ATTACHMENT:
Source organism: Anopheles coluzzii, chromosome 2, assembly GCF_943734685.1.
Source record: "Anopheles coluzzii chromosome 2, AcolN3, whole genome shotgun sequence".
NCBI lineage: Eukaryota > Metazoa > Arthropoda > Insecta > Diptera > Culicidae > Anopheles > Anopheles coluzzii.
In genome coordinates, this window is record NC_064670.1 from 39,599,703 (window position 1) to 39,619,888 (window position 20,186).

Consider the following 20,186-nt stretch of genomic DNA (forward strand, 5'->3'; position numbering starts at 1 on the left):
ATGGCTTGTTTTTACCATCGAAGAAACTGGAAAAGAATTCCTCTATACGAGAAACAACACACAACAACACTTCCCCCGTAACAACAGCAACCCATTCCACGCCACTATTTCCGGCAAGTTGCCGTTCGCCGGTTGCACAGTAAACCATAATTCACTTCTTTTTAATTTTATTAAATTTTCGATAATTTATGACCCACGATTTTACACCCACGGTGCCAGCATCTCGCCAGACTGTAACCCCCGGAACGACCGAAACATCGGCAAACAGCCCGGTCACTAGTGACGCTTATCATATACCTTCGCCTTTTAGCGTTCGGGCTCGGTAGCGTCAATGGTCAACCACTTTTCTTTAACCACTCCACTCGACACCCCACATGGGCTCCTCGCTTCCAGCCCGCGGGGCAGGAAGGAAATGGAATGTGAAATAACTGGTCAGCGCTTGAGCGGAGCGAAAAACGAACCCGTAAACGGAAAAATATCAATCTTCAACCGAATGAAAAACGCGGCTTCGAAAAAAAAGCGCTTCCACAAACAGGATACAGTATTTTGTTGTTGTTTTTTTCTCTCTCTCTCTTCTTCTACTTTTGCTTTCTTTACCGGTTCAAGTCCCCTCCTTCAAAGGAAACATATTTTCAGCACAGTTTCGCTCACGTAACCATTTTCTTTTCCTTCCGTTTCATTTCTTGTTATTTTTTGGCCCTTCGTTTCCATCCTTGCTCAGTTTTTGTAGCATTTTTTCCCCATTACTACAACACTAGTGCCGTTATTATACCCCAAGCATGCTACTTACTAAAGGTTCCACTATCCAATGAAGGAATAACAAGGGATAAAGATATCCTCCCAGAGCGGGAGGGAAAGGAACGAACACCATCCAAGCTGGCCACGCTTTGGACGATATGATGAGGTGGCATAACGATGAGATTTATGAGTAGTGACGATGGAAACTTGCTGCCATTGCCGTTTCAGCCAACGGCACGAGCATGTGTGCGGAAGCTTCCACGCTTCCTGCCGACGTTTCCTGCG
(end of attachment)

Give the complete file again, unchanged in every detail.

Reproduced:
Source organism: Anopheles coluzzii, chromosome 2, assembly GCF_943734685.1.
Source record: "Anopheles coluzzii chromosome 2, AcolN3, whole genome shotgun sequence".
NCBI lineage: Eukaryota > Metazoa > Arthropoda > Insecta > Diptera > Culicidae > Anopheles > Anopheles coluzzii.
In genome coordinates, this window is record NC_064670.1 from 39,599,703 (window position 1) to 39,619,888 (window position 20,186).

Consider the following 20,186-nt stretch of genomic DNA (forward strand, 5'->3'; position numbering starts at 1 on the left):
ATGGCTTGTTTTTACCATCGAAGAAACTGGAAAAGAATTCCTCTATACGAGAAACAACACACAACAACACTTCCCCCGTAACAACAGCAACCCATTCCACGCCACTATTTCCGGCAAGTTGCCGTTCGCCGGTTGCACAGTAAACCATAATTCACTTCTTTTTAATTTTATTAAATTTTCGATAATTTATGACCCACGATTTTACACCCACGGTGCCAGCATCTCGCCAGACTGTAACCCCCGGAACGACCGAAACATCGGCAAACAGCCCGGTCACTAGTGACGCTTATCATATACCTTCGCCTTTTAGCGTTCGGGCTCGGTAGCGTCAATGGTCAACCACTTTTCTTTAACCACTCCACTCGACACCCCACATGGGCTCCTCGCTTCCAGCCCGCGGGGCAGGAAGGAAATGGAATGTGAAATAACTGGTCAGCGCTTGAGCGGAGCGAAAAACGAACCCGTAAACGGAAAAATATCAATCTTCAACCGAATGAAAAACGCGGCTTCGAAAAAAAAGCGCTTCCACAAACAGGATACAGTATTTTGTTGTTGTTTTTTTCTCTCTCTCTCTTCTTCTACTTTTGCTTTCTTTACCGGTTCAAGTCCCCTCCTTCAAAGGAAACATATTTTCAGCACAGTTTCGCTCACGTAACCATTTTCTTTTCCTTCCGTTTCATTTCTTGTTATTTTTTGGCCCTTCGTTTCCATCCTTGCTCAGTTTTTGTAGCATTTTTTCCCCATTACTACAACACTAGTGCCGTTATTATACCCCAAGCATGCTACTTACTAAAGGTTCCACTATCCAATGAAGGAATAACAAGGGATAAAGATATCCTCCCAGAGCGGGAGGGAAAGGAACGAACACCATCCAAGCTGGCCACGCTTTGGACGATATGATGAGGTGGCATAACGATGAGATTTATGAGTAGTGACGATGGAAACTTGCTGCCATTGCCGTTTCAGCCAACGGCACGAGCATGTGTGCGGAAGCTTCCACGCTTCCTGCCGACGTTTCCTGCG